Everyone was very excited about the layout. Until I said, “How many people do you think can shop in that booth at one time?”

Huh?

I pointed out that the aisles were less than three feet wide. “That’s plenty of room for people to get through!” protested one artist.

Well…maybe. Though that didn’t mean people would WANT to walk through such a narrow aisle. “What happens if another person comes in the other ‘leg’ of the U?” I asked.

“People can scootch by each other”, one guy said. I noticed some of the women beginning to look uncomfortable. Women do not like people scootching by them when they are shopping.

“Okay, so let’s assume people will be willing to scootch. Buyers often shop in pairs. Now we have three people–or four people–trying to squish by each other. How conducive is that to shopping?” People began to nod their heads.

“And we’re supposed to be manning the booth. If two or three of us are in this aisle, that means every single shopper has to squish by every single craftsman working in the booth. How conducive is that to shopping?”

The layout was scrapped.

In this case, we had a beautiful booth location–four back-to-back booths at the end of a double row. We ended up keeping one large back wall (for our banner, wall art, etc.) and made multiple islands of display. Let people come into the booth no matter what aisle they’re in, I suggested. We ended up with almost six points entry.

That meant whenever one special item caught a buyer’s eye, they could immediately and easily pop into the booth and look. Once they were in our space, it felt like a department store. They could see many other intriguing displays, and they could easily move from one to the next.

This was a highly successful booth, because once people came in, they stayed.  And the longer they stayed, the more they bought.

Try not to herd people through cattle chutes in your booth. No scootching! Pablo Underhill used the term “butt brush” in his excellent book Why We Buy

The butt brush is when aisles are too narrow and someone brushes someone else from behind as they attempt to pass buy. The reaction of the brushed person is profound and extreme–they immediately stop shopping. It is an especially powerful reaction in women. So by all means, if you want women to stop shopping and leave your booth, make sure they are getting brushed and bumped from behind as people scootch by.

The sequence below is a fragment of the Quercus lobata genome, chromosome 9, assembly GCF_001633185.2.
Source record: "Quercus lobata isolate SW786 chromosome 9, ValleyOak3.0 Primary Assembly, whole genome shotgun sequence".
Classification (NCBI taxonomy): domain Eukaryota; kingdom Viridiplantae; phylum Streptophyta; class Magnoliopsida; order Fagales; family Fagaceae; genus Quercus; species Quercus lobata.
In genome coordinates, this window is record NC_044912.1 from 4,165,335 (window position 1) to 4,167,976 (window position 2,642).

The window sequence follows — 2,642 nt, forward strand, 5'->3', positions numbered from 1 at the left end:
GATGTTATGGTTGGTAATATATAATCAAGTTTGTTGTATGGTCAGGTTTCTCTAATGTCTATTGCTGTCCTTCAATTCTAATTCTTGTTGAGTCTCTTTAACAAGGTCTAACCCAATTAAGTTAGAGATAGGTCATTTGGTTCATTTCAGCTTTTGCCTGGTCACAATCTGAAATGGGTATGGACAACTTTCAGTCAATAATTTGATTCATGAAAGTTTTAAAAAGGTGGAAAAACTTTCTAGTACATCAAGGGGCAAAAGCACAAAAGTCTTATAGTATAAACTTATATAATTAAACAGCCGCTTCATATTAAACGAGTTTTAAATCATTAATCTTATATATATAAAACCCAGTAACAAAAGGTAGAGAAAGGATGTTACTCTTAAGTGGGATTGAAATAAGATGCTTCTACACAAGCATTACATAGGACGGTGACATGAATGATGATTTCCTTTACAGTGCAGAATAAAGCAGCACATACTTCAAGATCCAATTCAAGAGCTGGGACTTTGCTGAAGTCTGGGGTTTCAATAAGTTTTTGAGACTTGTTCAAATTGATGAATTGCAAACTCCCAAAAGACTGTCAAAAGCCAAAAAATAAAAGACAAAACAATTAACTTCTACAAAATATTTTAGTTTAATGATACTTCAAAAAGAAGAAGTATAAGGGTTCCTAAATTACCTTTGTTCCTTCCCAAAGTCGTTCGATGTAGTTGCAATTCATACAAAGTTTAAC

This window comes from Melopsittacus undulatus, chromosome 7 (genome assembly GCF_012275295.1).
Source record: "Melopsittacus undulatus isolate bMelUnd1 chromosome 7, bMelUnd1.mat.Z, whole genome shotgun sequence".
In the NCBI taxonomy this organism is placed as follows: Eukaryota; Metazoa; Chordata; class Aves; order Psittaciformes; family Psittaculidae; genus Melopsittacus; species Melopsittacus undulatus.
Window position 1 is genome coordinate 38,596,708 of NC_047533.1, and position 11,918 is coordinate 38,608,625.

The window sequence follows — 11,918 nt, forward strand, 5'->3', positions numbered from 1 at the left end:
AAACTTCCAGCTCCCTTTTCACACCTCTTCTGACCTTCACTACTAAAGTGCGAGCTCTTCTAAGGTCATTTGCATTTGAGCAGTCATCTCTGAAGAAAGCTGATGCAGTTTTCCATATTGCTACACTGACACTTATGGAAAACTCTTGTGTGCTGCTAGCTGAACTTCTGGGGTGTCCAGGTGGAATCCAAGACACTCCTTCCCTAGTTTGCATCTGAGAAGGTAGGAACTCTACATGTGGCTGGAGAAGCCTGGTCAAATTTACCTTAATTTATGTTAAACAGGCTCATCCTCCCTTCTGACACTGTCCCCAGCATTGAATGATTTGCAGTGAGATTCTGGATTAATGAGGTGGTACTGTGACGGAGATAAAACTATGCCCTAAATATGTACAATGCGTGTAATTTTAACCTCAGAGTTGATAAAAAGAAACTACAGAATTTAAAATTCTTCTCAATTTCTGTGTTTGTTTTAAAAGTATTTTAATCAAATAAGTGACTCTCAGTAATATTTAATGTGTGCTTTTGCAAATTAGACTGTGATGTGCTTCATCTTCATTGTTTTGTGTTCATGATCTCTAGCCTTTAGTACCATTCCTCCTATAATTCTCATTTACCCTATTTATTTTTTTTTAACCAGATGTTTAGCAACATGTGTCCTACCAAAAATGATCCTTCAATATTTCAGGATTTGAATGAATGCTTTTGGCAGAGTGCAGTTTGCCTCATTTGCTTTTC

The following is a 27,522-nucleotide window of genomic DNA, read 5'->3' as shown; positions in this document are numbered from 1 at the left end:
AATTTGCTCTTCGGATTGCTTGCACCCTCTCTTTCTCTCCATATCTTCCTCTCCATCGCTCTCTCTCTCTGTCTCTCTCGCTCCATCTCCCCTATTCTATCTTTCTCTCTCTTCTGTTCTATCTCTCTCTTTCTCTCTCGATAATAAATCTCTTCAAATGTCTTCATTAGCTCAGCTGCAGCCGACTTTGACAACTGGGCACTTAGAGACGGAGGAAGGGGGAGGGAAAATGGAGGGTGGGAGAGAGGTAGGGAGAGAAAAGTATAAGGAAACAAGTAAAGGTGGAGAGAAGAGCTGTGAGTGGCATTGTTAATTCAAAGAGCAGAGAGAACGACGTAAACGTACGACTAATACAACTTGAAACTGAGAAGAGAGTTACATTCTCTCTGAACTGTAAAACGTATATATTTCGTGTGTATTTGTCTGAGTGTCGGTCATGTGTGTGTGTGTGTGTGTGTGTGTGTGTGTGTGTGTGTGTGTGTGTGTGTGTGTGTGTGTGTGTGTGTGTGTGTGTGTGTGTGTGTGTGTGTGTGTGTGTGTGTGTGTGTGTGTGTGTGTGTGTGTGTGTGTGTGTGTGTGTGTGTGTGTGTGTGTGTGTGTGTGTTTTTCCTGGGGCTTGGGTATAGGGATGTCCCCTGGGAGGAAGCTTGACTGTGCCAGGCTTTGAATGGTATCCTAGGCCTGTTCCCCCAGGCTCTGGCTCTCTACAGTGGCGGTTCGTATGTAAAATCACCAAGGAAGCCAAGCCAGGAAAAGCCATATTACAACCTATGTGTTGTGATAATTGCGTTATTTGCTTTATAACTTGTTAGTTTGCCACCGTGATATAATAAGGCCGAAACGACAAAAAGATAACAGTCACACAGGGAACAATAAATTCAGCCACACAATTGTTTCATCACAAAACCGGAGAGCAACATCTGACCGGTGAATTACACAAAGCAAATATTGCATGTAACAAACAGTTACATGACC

Guide people subtly with your display layout, and use visual cues to move them through your booth. Arrange your work so that one display leads to the next. Signage, dashes of color in a neutral display, lighting, work angled in interesting ways–all of these are so much more conducive to shopping than narrow paths and rigid layouts.

PRESS RELEASES FOR ARTISTS

Just to make it a little easier for you, here is a link to some links to past articles I’ve on creating publicity for yourself with press releases:

PUBLICITY 101: A List of Articles on Self Promotion

As always, feel free to read and peruse for your own use.. I teach workshops on this topic for the Arts Business Institute and have presented this material for various arts organizations. So sharing what I’ve learned is part of my livelihood as an artist. Enjoy!

THE SEED WITHIN

I’m smack in the middle of my one big retail show, the Annual League of New Hampshire Craftsmen’s Fair. So I’m taking a break in my booth design series to write some shorter essays. Today I’ll get a chance to walk around the fair. I hope to again “pay attention” to which booths invite me in and which booths don’t.

I serve on the Fair Committee. Once a month, I drive up to League HQ and discuss various issues that have been brought to our attention. Contrary to popular opinion, we don’t lie awake nights trying to figure out new and astounding ways to annoy exhibitors and prevent artists from making a living. After all, every single member of the committee is an exhibiting artist at the fair, too. But some people feel that way, and as they vent and fume and yell their way through the Fair, I find myself feeling disheartened, abused and disconnected from my artist self.

Until my customers come in, that is. One brought me photos of the work she brought from me last year, proudly displayed on her mantelpiece with other, museum-quality pieces. Another brought his young son in to select one special piece from money he’d saved all year.

And most of my fellow craftspeople and the League administration have been kind, supportive, and yes, loving. I am surrounded by hugs and laughter and cheers.

Yesterday was especially difficult, and it was a little hard to get out of bed this morning. This was a good day to read Lynn Colwell’s essay in her e-newsletter “The Seed Within”. You can view Lynn’s entire essay at her website here:

The Seed Within

Lynn writes about her struggles to create a beautiful garden. She fails miserably til she finds the right climate and the right place for each plant. Even then, she doesn’t quite master all the components necessary. But the seeds and plants come through on their own. Because the seed within will overcome all difficulties, given even the tiniest chance to survive.

Here are her words that give me the courage the get up and try again today:

“It’s no different with human beings. The seeds of greatness, beauty, empathy and love are locked inside from the moment of conception. It is up to each of us to be attentive, to find ways to nurture the best that is us and each other. We can make mistakes along the way, but that’s all right. That seed maintains its promise as long as we are here.”